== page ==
Let the downvoting start.

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surely I can be the only one

who feels a bit of pride that good ol' Blighty can mix it with the best of them?

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Black Helicopters

Official Secrets Act

Think you will find all UK citizens are bound by the OSA, signing it just ups the jail time you get if you are found guilty of an offence covered by it.

Long ago I have had to sign it on three different occasions for completely mundane and ordinary civil service posts; shows that they were not too good at keeping records of who has and who hasn't.

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Pint

Great new word - SIGNIT

which, I presume is the name given SIGINT operators.

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Anonymous Coward

Re: Great new word - SIGNIT

... or perhaps for young CIA trained Swans trained in aerial recon and surveillance.

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Trollface

Re: Great new word - SIGNIT

Nah, methinks that's what they yell when showing one of 'em super-sekrit pinkie-swear-won't-tell-anyone letters in your face...

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Posting negative information about a firm on online firms or actively ...

trying to ruin business relationships.

Sort of describes Edward Snowden's valiant work.

How many people have riled up so many governments, using peaceful means, as our hero? And made the main protagonists look so stupid.

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Re: Posting negative information about a firm on online firms or actively ...

1. Snowden did not fabricate the information. So that is one difference.

2. Snowden did this to aid the US public.

Snowden is a patriot to his nation working to defend it as a democracy run by its citizens.

Who are the NSA and GCHQ doing it for when they do it?

Their employees are patriots to their agency, not their country.

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Re: Posting negative information about a firm on online firms or actively ...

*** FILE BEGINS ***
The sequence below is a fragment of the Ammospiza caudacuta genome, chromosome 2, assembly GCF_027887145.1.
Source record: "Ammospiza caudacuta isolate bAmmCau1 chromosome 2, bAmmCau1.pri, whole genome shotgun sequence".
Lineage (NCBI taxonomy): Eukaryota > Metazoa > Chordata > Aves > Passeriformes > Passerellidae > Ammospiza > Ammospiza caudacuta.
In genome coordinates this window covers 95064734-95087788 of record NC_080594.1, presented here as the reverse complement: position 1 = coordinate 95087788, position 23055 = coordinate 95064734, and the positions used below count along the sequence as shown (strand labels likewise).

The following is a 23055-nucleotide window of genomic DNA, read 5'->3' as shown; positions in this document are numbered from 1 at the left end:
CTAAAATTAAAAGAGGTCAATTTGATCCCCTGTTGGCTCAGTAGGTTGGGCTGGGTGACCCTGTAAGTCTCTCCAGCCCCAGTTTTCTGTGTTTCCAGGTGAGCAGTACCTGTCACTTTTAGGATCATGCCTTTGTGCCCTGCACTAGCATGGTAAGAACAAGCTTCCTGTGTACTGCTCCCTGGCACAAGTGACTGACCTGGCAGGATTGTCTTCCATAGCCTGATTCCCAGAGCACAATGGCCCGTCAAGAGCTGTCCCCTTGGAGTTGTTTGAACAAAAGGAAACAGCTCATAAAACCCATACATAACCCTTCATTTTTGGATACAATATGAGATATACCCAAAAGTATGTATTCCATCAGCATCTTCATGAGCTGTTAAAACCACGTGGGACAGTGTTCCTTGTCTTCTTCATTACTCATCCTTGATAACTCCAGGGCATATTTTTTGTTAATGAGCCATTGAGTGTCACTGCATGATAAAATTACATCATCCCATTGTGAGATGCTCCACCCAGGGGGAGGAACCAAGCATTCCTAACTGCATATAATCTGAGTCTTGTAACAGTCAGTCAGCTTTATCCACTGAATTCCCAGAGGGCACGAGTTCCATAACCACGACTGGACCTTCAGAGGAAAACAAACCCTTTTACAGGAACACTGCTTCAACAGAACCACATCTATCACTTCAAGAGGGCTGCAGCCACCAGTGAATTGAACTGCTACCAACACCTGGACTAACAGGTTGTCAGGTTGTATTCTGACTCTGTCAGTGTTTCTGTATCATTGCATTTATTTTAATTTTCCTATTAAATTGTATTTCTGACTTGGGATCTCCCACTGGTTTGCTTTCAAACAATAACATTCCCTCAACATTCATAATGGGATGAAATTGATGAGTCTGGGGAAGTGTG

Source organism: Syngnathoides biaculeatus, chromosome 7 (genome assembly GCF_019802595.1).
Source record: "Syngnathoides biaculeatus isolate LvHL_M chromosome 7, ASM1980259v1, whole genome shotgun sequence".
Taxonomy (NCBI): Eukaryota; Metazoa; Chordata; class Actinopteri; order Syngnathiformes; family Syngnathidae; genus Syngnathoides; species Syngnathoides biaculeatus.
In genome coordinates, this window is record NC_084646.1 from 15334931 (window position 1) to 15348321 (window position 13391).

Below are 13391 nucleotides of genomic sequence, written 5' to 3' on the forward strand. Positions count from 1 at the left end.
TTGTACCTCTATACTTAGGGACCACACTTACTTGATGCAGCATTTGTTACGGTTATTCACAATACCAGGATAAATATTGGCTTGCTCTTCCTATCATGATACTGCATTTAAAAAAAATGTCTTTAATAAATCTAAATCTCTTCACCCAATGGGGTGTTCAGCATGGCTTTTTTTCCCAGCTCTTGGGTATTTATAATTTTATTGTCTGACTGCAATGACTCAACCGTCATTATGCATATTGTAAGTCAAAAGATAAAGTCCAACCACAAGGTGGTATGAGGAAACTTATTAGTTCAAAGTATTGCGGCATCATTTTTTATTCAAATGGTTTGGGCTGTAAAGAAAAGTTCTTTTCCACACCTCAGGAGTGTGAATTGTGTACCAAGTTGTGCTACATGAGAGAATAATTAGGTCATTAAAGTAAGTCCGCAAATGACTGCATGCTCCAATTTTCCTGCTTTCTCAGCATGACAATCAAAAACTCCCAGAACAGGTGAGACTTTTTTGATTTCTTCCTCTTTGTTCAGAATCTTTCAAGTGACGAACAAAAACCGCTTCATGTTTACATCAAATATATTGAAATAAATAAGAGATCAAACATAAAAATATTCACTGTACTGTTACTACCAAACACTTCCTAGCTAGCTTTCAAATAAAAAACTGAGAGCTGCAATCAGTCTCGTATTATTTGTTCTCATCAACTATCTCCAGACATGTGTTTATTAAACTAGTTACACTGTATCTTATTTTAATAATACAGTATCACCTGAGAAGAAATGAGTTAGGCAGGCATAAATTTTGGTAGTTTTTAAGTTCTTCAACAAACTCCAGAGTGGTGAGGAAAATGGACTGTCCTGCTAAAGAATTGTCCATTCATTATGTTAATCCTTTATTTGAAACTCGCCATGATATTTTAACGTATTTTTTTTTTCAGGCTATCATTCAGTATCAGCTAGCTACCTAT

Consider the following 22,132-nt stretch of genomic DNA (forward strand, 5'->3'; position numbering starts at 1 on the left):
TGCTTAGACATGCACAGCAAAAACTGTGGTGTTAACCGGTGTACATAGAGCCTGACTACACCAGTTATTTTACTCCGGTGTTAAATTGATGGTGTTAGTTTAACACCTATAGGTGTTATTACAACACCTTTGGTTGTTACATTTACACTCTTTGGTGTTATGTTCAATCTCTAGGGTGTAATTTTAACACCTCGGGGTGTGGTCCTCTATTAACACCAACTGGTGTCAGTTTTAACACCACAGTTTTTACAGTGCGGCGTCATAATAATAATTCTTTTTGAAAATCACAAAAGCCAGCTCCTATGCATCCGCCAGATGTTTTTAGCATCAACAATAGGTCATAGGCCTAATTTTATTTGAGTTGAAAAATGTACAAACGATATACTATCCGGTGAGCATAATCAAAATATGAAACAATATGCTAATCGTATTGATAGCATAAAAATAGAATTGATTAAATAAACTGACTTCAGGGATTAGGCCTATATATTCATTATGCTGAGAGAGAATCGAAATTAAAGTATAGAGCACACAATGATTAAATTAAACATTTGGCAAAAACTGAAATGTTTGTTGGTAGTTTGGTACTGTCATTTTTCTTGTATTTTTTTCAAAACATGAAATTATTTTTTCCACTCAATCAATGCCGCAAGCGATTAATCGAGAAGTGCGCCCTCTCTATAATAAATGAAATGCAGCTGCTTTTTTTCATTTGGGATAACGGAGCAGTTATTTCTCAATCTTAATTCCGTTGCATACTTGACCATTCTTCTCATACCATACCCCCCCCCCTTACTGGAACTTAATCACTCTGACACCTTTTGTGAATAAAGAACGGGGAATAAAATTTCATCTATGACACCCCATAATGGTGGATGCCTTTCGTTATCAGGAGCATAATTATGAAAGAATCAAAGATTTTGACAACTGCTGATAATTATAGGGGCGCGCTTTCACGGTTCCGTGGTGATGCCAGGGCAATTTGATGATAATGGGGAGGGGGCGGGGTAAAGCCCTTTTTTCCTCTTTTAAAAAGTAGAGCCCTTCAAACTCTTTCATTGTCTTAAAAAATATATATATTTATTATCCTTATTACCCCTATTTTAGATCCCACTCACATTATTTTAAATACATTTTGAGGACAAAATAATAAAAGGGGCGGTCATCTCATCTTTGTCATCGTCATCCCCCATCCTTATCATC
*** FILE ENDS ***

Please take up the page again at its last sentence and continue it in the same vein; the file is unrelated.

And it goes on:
Snowden has not been just talking about scope of the surveillance programs, but also revealing technical means (and exaggerating here) and details of foreign operations. This is helping American, and generally western, enemies. He is a traitor to the agency, USA, and Western civilization.

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Anonymous Coward

Re: Posting negative information about a firm on online firms or actively ...

Gave it a barely warranted upvote; "traitor" may be a slight overstatement. Nonetheless, the "revelations" some time ago, and ever since, went well beyond anything necessary to a discussion of internal surveillance and its management. Information about the FISA 702 and PATRIOT Act 215 metadata programs covered nearly everything of real concern to US citizens and residents.

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Re: Posting negative information about a firm on online firms or actively ...

Who are the NSA and GCHQ doing it for when they do it?

A: Their corporate masters in the (to use Eisenhower's term) 'military-industrial complex'.

The same ones that have 'bought and paid for' gubmint lakkeys doing their bidding.

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Re: Slawek Re: Posting negative information about a firm on online firms or actively ...

More interestingly, his supposed sheltering from US extradition was supposed to be on the condition that Snowdope's stopped making attacks on the US. At some point Putin is going to have to come out and admit Snowdope has been a Russian operative all along.

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Happy

Re: Fatman Re: Posting negative information about a firm on online firms or actively ...

".....'military-industrial complex'.....' gubmint lakkeys....." Do you mean 'Imperialist running dog lackeys', comrade? Were you clutching your little red book or Socialist Weekly whilst you triped (sic) that and daydreaming about the class war?

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Anonymous Coward

Re: Posting negative information about a firm on online firms or actively ...

@Slawek

If your version of "Western Civilisation" has GCHQ and the NSA as the good guys, rooting through our private lives on the off-chance we're plotting its downfall, you can frankly shove it. The sooner the swivel-eyed paranoid nutter tendency are hived off to a suitably barren island somewhere to get on with doing their thing away from the rest of us, the better. Civilisation will probably do OK without them, and I'd personally rather take the chance.